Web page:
Similarly, all illegalities associated with licensed shooting – such as use of calling devices and the targeting of protected species – need tackling with conviction. The next president should work with hunters, conservationists and hunter-conservationists to make sure shooting is truly controlled and sustainable. This can be achieved and the time is right – there are many in the hunting community that are up for meeting this challenge.
Most of the above ideas would of course cost money to implement, but it would be money well spent, with the future in mind. Given that ‘well spent’ is not a descriptor that fits all current state expenditure, I am going to go out on a limb here and say it will be worth it…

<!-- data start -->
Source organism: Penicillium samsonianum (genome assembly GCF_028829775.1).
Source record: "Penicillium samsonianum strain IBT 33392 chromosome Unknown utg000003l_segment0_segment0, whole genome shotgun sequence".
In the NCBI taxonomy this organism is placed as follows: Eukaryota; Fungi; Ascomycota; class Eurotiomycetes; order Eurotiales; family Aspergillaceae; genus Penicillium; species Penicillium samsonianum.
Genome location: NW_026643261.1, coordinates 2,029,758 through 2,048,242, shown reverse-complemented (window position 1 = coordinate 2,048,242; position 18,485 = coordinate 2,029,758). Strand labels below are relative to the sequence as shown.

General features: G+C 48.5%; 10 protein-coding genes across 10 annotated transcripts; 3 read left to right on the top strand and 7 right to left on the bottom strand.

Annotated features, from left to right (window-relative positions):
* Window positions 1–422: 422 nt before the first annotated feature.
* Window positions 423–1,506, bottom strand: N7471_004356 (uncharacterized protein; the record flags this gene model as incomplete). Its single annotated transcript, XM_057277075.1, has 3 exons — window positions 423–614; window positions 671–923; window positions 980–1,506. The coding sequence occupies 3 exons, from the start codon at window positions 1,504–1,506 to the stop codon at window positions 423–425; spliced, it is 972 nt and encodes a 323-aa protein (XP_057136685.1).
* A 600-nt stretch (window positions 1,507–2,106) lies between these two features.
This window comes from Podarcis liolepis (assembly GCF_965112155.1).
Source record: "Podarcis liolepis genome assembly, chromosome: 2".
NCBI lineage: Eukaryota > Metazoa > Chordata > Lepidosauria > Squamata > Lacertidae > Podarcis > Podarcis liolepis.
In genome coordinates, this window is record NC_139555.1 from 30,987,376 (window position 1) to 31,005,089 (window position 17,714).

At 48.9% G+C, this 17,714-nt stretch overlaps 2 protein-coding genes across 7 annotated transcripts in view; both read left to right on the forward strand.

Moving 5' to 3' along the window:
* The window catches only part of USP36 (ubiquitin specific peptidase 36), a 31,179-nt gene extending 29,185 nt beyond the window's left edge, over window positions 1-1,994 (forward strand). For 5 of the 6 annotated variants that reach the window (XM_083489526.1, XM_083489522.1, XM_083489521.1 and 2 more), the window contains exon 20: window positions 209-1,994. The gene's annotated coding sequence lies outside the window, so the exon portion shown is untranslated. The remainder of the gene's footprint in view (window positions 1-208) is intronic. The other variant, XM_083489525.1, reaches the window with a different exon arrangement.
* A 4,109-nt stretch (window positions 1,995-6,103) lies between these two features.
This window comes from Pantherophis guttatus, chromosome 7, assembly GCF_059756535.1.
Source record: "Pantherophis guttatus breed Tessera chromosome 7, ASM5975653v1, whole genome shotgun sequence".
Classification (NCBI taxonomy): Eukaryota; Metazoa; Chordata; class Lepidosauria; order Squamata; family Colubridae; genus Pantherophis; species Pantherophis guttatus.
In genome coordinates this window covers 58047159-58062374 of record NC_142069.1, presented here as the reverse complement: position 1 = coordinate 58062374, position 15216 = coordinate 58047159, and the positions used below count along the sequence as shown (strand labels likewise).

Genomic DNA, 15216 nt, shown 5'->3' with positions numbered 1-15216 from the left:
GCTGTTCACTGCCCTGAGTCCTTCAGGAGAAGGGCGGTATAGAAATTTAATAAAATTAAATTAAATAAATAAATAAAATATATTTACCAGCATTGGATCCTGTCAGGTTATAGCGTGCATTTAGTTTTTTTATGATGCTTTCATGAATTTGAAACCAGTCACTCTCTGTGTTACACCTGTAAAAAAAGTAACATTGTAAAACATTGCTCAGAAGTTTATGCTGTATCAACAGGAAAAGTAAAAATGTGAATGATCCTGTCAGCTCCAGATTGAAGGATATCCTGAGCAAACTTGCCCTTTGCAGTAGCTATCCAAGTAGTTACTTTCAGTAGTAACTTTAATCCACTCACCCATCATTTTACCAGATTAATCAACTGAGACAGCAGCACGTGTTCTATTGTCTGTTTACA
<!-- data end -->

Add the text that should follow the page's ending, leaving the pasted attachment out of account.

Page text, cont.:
One last thing, while I am in wishing mode. In bringing the above five goals to fruition, the next president needs to act as the ‘standard bearer’ for a more eco-sound and sustainable future. Big challenges call for brave leadership, not business-as-usual. The next president needs to be a true ‘green’ president; not as in hugging trees, but as in actively promoting these policies, giving the lead to his or her government and to society as a whole.
Any takers out there?
Martin Hellicar is director of local nature conservation NGO BirdLife Cyprus